that's an interesting question europ2,
I think there are several reasons for so many panels:
1. Design: camber/foil varies across the span, canopy does not have the same depth profile or shape at the wingtips, shoulders, and center. Need a bunch of panels to create the shape.
2. Durability: seams pick up and redistribute loads so the light cloth doesn't bag out as quickly, letting kites last longer. Seams can also build in some give to the shape in a controlled way, and even stop or slow the spread of rips across the canopy -sometimes, at least.
3. Quality control: imagine if you depend on two chord-wise seams each side of the kite to create the profile. If both seams were out a millimeter or so in the same direction (assume 50% probability), you get a 75% probability of a kite that would not fly straight (because you would only have a 25% chance that the seams on the other side were both out in the opposite direction to compensate for the error). If you have numerous seams each side, regression to mean gives you a much greater chance of achieving your designed shape with a given level of accuracy in sewing (unless you let the same incompetent sew all the seams in the same direction
Now consider again how the profile varies over the span: you will see a benefit from multiple seams in each "zone" of the profile. Therefore the high number of panels.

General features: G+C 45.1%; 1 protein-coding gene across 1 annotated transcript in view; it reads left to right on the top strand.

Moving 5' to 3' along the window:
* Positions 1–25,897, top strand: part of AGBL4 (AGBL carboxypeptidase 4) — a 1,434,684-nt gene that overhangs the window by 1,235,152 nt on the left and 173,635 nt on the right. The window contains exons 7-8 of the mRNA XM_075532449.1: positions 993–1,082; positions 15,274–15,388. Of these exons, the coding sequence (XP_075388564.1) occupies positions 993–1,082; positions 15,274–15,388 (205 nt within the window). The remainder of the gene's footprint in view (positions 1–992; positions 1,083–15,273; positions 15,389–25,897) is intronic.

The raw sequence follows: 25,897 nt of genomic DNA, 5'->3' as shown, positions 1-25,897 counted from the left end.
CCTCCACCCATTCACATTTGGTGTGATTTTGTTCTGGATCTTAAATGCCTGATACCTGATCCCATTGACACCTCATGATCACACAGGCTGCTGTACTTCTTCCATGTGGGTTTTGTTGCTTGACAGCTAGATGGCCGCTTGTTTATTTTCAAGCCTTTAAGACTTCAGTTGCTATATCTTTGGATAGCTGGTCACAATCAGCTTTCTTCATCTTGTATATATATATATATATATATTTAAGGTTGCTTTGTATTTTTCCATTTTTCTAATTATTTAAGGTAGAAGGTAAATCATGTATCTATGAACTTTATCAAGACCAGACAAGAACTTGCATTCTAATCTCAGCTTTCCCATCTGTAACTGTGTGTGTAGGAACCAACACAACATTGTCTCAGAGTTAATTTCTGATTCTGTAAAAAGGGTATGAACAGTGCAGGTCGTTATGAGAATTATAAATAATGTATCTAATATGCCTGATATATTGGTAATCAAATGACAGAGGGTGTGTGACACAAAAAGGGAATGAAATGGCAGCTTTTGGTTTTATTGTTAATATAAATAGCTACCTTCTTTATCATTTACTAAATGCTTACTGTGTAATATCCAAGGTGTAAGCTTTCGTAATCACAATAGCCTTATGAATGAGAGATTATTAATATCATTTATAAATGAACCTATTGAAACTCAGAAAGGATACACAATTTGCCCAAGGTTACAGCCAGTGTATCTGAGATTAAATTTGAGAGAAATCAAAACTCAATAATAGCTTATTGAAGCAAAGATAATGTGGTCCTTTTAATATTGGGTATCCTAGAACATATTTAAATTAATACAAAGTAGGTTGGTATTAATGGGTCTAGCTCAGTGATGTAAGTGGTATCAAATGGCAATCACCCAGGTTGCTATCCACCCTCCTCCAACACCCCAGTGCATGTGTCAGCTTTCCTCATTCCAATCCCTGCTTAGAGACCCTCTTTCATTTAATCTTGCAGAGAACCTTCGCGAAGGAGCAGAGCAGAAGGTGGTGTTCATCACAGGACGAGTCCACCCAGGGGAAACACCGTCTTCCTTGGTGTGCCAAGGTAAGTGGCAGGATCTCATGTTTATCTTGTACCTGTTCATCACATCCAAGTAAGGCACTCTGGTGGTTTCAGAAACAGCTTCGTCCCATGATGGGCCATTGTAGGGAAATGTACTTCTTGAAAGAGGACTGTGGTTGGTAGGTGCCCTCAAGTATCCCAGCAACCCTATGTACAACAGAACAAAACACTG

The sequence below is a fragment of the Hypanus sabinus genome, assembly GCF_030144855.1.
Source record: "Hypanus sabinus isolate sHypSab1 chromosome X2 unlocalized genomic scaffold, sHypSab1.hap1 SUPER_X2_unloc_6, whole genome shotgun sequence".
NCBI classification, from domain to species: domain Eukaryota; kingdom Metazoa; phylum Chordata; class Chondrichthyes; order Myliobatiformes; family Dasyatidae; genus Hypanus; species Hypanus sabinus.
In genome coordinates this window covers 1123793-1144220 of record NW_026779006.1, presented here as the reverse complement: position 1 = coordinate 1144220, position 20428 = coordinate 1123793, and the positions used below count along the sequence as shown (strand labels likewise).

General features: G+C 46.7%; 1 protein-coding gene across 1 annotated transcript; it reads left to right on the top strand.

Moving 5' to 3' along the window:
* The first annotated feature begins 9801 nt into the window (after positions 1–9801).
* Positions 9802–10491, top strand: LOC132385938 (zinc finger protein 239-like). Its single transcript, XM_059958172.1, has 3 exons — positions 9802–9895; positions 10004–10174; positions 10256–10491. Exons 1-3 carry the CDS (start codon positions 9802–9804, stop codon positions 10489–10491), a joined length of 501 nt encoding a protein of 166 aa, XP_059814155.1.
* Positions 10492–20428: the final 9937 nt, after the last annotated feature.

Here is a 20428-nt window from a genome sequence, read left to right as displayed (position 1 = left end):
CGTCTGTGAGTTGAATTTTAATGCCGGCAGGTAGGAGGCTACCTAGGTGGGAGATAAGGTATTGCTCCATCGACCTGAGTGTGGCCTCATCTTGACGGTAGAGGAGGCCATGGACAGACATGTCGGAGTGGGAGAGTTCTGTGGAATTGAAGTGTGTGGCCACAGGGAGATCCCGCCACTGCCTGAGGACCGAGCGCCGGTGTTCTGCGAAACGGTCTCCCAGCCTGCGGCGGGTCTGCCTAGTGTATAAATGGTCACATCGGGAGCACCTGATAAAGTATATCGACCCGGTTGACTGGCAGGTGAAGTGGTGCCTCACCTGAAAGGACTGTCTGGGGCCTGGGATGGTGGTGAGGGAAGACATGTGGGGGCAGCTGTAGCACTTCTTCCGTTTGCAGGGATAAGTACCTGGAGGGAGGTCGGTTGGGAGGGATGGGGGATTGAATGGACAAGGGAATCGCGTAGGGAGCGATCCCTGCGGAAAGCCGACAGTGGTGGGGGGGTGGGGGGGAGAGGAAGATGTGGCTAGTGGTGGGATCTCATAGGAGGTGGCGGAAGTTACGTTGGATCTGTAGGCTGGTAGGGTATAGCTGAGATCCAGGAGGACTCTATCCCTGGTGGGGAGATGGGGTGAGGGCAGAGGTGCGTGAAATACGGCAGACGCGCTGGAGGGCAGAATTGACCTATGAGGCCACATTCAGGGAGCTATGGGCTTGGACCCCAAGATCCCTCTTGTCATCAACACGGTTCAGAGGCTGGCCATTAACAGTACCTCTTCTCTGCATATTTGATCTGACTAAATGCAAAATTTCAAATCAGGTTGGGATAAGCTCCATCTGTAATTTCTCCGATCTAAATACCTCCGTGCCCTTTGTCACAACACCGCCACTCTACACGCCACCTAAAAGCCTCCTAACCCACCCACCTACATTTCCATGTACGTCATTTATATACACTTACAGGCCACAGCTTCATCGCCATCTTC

I don't know for sure if this is how they do it in the factories, but it makes sense...
But your question is still a good one!
There are other solutions to flight than the known, obvious ones, look into the facetmobile for example, an experimental plane that looked a little like a stealth fighter, and flew very well, with low horsepower and no electronic controls, despite (or because of!) a total of only about a dozen major planar panels (plus 2 vertical rudders) making up the entire surface.
Now I don't suggest a homemade UFO-stealth kite is a panacea or even feasible, putting loads onto strings and cloth will give you curves, not facets!
That unusual plane is just an example to point out that there are a lot of possibilities besides the conventions of sailmaking and "normal" airfoils that may come to light with more research and experiment.
LEIs without struts, aren't really pushing the design envelope imho, just moving around inside its less known corners.
Many more possibilities are there, in both shape and construction, I think.
Here's to discovering more fun, economical and durable ones!